Readers like you keep news free for everyone.

More than 5,000 readers have already pitched in to keep free access to The Journal.

For the price of one cup of coffee each week you can help keep paywalls away.

Support us today
Not now
Sunday 10 December 2023 Dublin: 10°C
Alamy Stock Photo Russian President Vladimir Putin on holiday in the Republic of Tuva 2007

Opinion Putin's obsession with making Russia great again is driving his approach to Ukraine

Journalist Hannah McCarthy explains the thinking of Russian President Vladimir Putin as his military builds along the border with Ukraine.

RUSSIA HAS ASSEMBLED 100,000 troops along Ukraine’s border in what looks set to be one of the most intense confrontations between east and west since the Cold War era ended.

While Ukrainian officials have downplayed the likelihood of war, the United States has described the move as a precursor to another invasion of Ukraine.

In 2014 Russia annexed the Ukrainian coastal territory of Crimea and it has effectively occupied the Donbas region in eastern Ukraine since 2015 by providing military support to separatists there. At least 14,000 people are estimated to have died in fighting since 2014.

Make Russia great again

The current military build-up along the Ukrainian border can be broadly explained as part of Russia’s long-running campaign to re-assert its power over former Soviet states. The latest escalation follows the United States’ refusal to accede to a series of Russian demands in December concerning the North Atlantic Treaty Organization (NATO).

Russia views NATO and the defensive alliance of Western military powers it represents as a threat to its regional power and influence over former Soviet states. Georgia and Ukraine’s interest in greater cooperation with the West and NATO protection have been particularly antagonising for Moscow.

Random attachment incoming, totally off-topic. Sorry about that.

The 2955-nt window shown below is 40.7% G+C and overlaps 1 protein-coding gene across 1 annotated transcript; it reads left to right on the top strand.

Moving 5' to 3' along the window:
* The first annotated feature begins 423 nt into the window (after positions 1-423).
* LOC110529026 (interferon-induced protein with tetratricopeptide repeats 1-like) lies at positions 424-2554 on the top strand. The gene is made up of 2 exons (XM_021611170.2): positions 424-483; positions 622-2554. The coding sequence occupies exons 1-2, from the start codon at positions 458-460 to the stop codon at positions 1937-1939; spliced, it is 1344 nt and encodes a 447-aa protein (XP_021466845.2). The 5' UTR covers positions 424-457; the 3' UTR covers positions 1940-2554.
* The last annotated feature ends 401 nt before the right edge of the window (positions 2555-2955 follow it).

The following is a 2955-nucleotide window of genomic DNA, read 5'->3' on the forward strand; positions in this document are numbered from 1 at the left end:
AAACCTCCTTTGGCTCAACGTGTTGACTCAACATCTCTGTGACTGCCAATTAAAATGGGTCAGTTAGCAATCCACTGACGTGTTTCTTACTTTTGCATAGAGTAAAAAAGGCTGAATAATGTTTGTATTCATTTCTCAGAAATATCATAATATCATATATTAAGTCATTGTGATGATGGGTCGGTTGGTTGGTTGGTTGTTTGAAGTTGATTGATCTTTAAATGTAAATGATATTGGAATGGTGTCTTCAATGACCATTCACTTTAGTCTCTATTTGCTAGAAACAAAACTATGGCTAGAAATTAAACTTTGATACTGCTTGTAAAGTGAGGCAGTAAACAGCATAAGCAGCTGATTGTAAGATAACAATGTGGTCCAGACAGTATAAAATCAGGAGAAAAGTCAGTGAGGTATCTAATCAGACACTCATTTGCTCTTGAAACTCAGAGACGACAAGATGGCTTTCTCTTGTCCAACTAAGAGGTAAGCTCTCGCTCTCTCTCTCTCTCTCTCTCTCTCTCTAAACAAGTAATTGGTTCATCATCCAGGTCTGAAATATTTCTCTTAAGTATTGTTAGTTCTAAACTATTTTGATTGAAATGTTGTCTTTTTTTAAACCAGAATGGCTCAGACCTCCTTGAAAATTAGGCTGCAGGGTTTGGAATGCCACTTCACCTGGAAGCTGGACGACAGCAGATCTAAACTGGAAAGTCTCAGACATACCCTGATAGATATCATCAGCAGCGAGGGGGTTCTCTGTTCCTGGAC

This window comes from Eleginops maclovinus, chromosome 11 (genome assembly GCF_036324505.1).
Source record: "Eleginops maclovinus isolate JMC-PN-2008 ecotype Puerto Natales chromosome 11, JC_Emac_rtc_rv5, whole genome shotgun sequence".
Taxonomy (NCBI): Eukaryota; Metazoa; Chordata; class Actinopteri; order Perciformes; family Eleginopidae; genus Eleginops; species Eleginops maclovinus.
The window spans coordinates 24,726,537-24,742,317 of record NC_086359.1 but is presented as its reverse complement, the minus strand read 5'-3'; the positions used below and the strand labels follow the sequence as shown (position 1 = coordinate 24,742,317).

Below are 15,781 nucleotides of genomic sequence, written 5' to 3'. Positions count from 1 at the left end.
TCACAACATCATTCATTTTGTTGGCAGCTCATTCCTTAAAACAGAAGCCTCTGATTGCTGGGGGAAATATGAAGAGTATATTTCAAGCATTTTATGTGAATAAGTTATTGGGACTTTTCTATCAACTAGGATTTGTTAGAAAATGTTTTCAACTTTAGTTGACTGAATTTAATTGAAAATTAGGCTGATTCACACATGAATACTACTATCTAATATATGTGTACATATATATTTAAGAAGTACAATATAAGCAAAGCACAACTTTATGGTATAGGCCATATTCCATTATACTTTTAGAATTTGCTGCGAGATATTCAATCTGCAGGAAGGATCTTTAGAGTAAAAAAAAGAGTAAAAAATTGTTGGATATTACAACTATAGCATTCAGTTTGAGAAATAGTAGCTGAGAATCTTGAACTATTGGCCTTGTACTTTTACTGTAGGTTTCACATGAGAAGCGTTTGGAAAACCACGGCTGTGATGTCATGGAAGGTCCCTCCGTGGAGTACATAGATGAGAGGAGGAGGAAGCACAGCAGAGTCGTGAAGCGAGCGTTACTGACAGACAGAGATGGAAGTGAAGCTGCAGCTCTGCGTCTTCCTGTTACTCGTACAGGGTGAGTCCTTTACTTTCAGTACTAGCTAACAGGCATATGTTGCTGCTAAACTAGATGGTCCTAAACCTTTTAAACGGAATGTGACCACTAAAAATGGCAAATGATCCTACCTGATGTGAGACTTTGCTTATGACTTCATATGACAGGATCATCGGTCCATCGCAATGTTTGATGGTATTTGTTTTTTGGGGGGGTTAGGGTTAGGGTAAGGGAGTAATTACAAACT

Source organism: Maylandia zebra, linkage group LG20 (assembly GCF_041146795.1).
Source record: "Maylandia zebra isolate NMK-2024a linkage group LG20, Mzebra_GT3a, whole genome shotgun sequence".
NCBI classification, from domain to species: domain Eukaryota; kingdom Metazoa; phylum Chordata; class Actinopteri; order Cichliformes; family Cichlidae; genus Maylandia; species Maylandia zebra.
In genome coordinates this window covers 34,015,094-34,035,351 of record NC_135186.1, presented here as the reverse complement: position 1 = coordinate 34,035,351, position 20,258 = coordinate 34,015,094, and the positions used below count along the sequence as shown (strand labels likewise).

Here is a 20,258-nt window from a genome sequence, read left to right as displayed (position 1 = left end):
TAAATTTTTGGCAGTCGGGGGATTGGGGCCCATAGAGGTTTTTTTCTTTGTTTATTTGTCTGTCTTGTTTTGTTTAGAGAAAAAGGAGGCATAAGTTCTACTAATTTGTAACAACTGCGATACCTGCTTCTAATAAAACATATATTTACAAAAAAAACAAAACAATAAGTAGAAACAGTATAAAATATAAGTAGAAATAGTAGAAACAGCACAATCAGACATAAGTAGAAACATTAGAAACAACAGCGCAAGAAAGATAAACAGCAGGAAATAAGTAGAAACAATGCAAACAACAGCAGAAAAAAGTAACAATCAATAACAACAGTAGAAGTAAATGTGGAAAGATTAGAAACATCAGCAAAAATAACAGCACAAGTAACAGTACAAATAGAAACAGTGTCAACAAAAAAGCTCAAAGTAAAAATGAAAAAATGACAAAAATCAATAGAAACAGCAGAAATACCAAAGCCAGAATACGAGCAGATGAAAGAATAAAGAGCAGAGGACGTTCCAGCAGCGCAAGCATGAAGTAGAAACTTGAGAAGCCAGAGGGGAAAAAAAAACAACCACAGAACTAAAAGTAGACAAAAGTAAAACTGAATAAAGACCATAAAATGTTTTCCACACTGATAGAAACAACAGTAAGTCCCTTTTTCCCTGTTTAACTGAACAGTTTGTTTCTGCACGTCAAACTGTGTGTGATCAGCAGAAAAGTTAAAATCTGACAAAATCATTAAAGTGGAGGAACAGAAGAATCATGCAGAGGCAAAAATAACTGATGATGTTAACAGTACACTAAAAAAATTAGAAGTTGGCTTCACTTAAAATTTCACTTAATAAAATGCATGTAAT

If either state becomes a member of NATO, an attack on their territory by Russia would require NATO members to provide military support in their defence (i.e., an attack on one is an attack on all.)

In December, Russia issued a series of demands to NATO including a limit on further expansion of its operations eastward towards Russia, the removal of international NATO troops from Poland and the Baltic states, and a guarantee that Ukraine would never be allowed to join NATO.

The United States, the most powerful member of NATO, has deemed the Russian demands largely unacceptable and NATO members have been preparing for worst-case scenarios along the Ukrainian border and an overspill of proxy wars in Eastern Europe.

Putin’s obsession with Ukraine

Russian President Vladimir Putin should by no means be expected to be rational in how he conducts policy. Putin has spent much of the pandemic cocooned in a Covid isolation bubble with little interaction with the outside world and holds an obsessive view rooted in white Slavic nationalism that “Russian and Ukrainians are one people.”

Last July he wrote that “Russians, Ukrainians, and Belarusians are all descendants of Ancient Rus, which was the largest state in Europe. Slavic and other tribes across the vast territory – from Ladoga, Novgorod, and Pskov to Kiev and Chernigov – were bound together by one language (which we now refer to as Old Russian), economic ties, the rule of the princes of the Rurik dynasty, and – after the baptism of Rus – the Orthodox faith.”